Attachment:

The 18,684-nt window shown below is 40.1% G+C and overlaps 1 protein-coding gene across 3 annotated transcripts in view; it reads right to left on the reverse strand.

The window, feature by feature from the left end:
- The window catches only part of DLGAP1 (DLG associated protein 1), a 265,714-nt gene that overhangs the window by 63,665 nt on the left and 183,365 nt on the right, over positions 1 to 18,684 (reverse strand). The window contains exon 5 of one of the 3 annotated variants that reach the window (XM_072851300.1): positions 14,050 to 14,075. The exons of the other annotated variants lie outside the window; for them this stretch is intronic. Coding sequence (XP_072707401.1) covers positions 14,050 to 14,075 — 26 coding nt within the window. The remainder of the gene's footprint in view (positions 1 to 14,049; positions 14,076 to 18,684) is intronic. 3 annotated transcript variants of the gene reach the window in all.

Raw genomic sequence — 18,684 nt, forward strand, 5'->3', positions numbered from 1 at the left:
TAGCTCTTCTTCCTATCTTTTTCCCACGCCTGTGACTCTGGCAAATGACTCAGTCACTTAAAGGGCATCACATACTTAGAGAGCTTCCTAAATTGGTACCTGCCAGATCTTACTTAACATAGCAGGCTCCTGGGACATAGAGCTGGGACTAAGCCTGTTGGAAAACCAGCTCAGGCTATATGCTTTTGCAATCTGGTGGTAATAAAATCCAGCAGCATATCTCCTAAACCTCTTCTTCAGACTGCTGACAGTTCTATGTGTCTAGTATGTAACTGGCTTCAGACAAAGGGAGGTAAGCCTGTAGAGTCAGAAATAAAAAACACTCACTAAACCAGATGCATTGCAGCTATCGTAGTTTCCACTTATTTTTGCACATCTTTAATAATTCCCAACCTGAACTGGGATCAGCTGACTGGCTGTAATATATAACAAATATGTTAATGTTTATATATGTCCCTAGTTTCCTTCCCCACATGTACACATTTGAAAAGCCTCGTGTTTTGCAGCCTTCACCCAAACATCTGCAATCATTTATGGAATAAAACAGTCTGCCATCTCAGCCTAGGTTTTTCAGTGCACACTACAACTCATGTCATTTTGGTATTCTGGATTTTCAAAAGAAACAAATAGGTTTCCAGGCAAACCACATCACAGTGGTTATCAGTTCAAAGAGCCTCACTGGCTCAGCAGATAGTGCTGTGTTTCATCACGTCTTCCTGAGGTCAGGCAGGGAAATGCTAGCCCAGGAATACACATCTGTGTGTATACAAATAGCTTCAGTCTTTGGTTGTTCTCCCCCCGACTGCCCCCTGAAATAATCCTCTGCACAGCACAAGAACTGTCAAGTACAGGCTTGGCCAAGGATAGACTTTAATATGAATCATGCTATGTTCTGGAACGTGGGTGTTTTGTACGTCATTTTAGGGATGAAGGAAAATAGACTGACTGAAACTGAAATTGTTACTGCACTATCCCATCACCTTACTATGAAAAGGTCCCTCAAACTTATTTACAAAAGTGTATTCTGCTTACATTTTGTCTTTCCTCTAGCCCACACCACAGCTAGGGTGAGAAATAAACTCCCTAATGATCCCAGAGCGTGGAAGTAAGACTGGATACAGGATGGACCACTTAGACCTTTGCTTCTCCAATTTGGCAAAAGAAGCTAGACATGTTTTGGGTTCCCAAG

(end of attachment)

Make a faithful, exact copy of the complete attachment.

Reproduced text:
The 18,684-nt window shown below is 40.1% G+C and overlaps 1 protein-coding gene across 3 annotated transcripts in view; it reads right to left on the reverse strand.

The window, feature by feature from the left end:
- The window catches only part of DLGAP1 (DLG associated protein 1), a 265,714-nt gene that overhangs the window by 63,665 nt on the left and 183,365 nt on the right, over positions 1 to 18,684 (reverse strand). The window contains exon 5 of one of the 3 annotated variants that reach the window (XM_072851300.1): positions 14,050 to 14,075. The exons of the other annotated variants lie outside the window; for them this stretch is intronic. Coding sequence (XP_072707401.1) covers positions 14,050 to 14,075 — 26 coding nt within the window. The remainder of the gene's footprint in view (positions 1 to 14,049; positions 14,076 to 18,684) is intronic. 3 annotated transcript variants of the gene reach the window in all.

Raw genomic sequence — 18,684 nt, forward strand, 5'->3', positions numbered from 1 at the left:
TAGCTCTTCTTCCTATCTTTTTCCCACGCCTGTGACTCTGGCAAATGACTCAGTCACTTAAAGGGCATCACATACTTAGAGAGCTTCCTAAATTGGTACCTGCCAGATCTTACTTAACATAGCAGGCTCCTGGGACATAGAGCTGGGACTAAGCCTGTTGGAAAACCAGCTCAGGCTATATGCTTTTGCAATCTGGTGGTAATAAAATCCAGCAGCATATCTCCTAAACCTCTTCTTCAGACTGCTGACAGTTCTATGTGTCTAGTATGTAACTGGCTTCAGACAAAGGGAGGTAAGCCTGTAGAGTCAGAAATAAAAAACACTCACTAAACCAGATGCATTGCAGCTATCGTAGTTTCCACTTATTTTTGCACATCTTTAATAATTCCCAACCTGAACTGGGATCAGCTGACTGGCTGTAATATATAACAAATATGTTAATGTTTATATATGTCCCTAGTTTCCTTCCCCACATGTACACATTTGAAAAGCCTCGTGTTTTGCAGCCTTCACCCAAACATCTGCAATCATTTATGGAATAAAACAGTCTGCCATCTCAGCCTAGGTTTTTCAGTGCACACTACAACTCATGTCATTTTGGTATTCTGGATTTTCAAAAGAAACAAATAGGTTTCCAGGCAAACCACATCACAGTGGTTATCAGTTCAAAGAGCCTCACTGGCTCAGCAGATAGTGCTGTGTTTCATCACGTCTTCCTGAGGTCAGGCAGGGAAATGCTAGCCCAGGAATACACATCTGTGTGTATACAAATAGCTTCAGTCTTTGGTTGTTCTCCCCCCGACTGCCCCCTGAAATAATCCTCTGCACAGCACAAGAACTGTCAAGTACAGGCTTGGCCAAGGATAGACTTTAATATGAATCATGCTATGTTCTGGAACGTGGGTGTTTTGTACGTCATTTTAGGGATGAAGGAAAATAGACTGACTGAAACTGAAATTGTTACTGCACTATCCCATCACCTTACTATGAAAAGGTCCCTCAAACTTATTTACAAAAGTGTATTCTGCTTACATTTTGTCTTTCCTCTAGCCCACACCACAGCTAGGGTGAGAAATAAACTCCCTAATGATCCCAGAGCGTGGAAGTAAGACTGGATACAGGATGGACCACTTAGACCTTTGCTTCTCCAATTTGGCAAAAGAAGCTAGACATGTTTTGGGTTCCCAAG